Main image: The recording of episode three of BAD radio with guests Joëlle Sambi and Yasmine Dammak (Not Your Techno) at BNA-BBOT
BAD (for Brussels Almanack Dykes) is an attempt to gather as much queer and feminist places or events as possible in one online map accessible to anyone. BAD not only aims to display present spaces or future events but also navigates between generations and timelines.
I interviewed Jessica Gysel and Mara Ittel to discuss the project, their new podcast, and its official release party taking place the 3rd of December at The Crazy Circle.
What is BAD Brussels and how did the project start?
Mara: BAD is a website to collect queer and feminist places in Brussels and is especially focused on lesbian, trans, bisexual, and feminist scenes, promoting events that are happening now but also spaces that have existed in the past for instance.
It actually started because I was helping Jessica to organize these “Girls Heart Brussels” weekends, and during one of the lasts editions we went to the “Pink Screens festival”, then went eating at “Super Fourchette”, went on a lesbian city tour with Marian Lens and so we were thinking it would be nice to have a space online to collect all these places that we went to and that’s how BAD Brussels came about. We teamed up with Mia Melvaer, Loraine Furter, Loriane Panel, and Roxanne Maillet to create a website together which was launched around one year ago now, during the “Lesbiennale”.
Jessica: Covid also really pushed us over because we had to stop the “Girls Heart Brussels” project, but it’s by organizing those weekends that we got to know all these places, we used to visit some of them with the group, we collaborated with them and we realized that there was a real lack of a place online where people could find all these resources. For years, Visit.Brussels also made a gay/LGBT map of Brussels but there was no real interest to add any of these places mentioned above, they were more focused on gay bars or cis-male spaces, events, etc. So I think with the lockdown it was a real opportunity to start working on that idea.
How and why is it important for the queer and feminist communities to have all these spaces listed and clearly identified online?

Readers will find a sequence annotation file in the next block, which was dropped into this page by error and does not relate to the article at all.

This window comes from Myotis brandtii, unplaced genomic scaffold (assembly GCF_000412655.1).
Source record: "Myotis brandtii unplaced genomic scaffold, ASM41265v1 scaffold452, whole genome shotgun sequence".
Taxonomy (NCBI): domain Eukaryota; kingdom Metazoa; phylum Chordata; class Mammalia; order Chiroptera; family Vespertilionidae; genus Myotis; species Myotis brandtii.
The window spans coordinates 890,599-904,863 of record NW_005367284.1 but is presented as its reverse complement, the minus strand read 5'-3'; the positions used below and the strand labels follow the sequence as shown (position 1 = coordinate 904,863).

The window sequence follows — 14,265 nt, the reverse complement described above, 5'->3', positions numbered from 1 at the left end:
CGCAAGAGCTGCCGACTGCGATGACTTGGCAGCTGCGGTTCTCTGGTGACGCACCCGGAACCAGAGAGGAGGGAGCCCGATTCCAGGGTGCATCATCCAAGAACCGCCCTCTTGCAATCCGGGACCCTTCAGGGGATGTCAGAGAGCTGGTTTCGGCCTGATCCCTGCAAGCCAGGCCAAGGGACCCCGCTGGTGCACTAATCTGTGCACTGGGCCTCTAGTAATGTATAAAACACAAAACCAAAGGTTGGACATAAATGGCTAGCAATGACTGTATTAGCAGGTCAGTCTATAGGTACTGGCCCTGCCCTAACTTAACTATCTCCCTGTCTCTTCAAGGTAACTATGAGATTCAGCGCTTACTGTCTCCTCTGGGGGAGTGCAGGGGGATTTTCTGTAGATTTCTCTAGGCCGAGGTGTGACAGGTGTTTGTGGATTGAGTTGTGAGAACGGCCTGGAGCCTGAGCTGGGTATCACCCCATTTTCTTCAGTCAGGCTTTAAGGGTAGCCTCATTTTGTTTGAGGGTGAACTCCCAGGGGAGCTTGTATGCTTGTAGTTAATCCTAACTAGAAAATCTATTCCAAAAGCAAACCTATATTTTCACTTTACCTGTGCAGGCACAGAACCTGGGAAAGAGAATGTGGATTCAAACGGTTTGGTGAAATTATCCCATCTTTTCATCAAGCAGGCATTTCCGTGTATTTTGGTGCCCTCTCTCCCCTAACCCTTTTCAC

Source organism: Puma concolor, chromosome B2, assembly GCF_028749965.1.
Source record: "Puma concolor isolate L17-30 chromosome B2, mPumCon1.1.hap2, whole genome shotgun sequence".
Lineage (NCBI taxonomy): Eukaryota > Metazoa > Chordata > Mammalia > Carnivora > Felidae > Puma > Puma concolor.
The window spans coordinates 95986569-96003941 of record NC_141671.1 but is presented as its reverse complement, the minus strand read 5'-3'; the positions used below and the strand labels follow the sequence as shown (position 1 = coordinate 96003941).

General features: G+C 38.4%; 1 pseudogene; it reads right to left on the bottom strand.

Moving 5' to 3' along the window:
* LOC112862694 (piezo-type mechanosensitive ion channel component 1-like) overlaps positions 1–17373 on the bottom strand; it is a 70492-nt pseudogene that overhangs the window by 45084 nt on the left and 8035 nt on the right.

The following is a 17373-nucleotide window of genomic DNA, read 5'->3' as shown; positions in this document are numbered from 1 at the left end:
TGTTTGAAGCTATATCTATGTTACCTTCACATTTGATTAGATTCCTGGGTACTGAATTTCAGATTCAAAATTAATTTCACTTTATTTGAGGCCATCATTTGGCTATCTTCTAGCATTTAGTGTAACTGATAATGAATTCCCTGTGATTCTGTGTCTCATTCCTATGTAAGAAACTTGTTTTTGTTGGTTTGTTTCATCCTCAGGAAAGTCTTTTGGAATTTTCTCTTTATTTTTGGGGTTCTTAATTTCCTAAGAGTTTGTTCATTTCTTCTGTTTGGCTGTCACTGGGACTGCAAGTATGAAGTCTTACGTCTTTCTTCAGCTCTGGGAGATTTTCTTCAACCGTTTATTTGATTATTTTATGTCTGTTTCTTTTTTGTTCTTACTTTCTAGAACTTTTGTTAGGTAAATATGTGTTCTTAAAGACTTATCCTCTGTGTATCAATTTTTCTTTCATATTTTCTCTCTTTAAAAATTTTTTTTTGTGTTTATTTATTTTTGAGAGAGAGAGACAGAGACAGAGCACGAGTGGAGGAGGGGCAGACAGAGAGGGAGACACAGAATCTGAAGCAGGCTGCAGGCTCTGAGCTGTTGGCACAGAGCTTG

Jessica: When we had our second edition of “Mothers & Daughters” in 2018 near Place Sainte Catherine, we had an exhibition called BAL (Brussels Almanack Lesbian) and for that project we did a lot of research into the history of queer places in Brussels, we interviewed people who created LGBTQ+ spaces in the 80s, 70s and even in the 60s. In a way, I think that’s what led us to BAD and the website was the perfect opportunity to map all these spaces online because again there is, of course, a lot of information about these places out there but it’s all in archives and since we already did all the work, collected all the data, images, etc… it was rather easy to put everything altogether on a website. The main idea with BAD is to collect information from the past, the present and the future so that by looking at the map, in a way, it will hopefully make people fantasize about what kind of spaces could still pop up. And what’s interesting to see is that in the last five years, there have been so many new spaces that are not necessarily bars or clubs but definitely provide some kind of community and spaces for people to hang out.
Mara: Yes, I think that’s also what we try to do with the website, it’s not only about the bars that have a fixed place but also about highlighting all these collectives and organizations that are more niche and that you wouldn’t know about if you’re not part of that specific scene for instance. That’s why on our website, you can find them all collected in one place.
Jessica: And what is also important for us with the website, is the layout. The format is very different for instance than other touristy websites and I think that’s something that also really shows the vibe of a community.
You recently started BAD Radio – the podcast. How did you come up with this idea?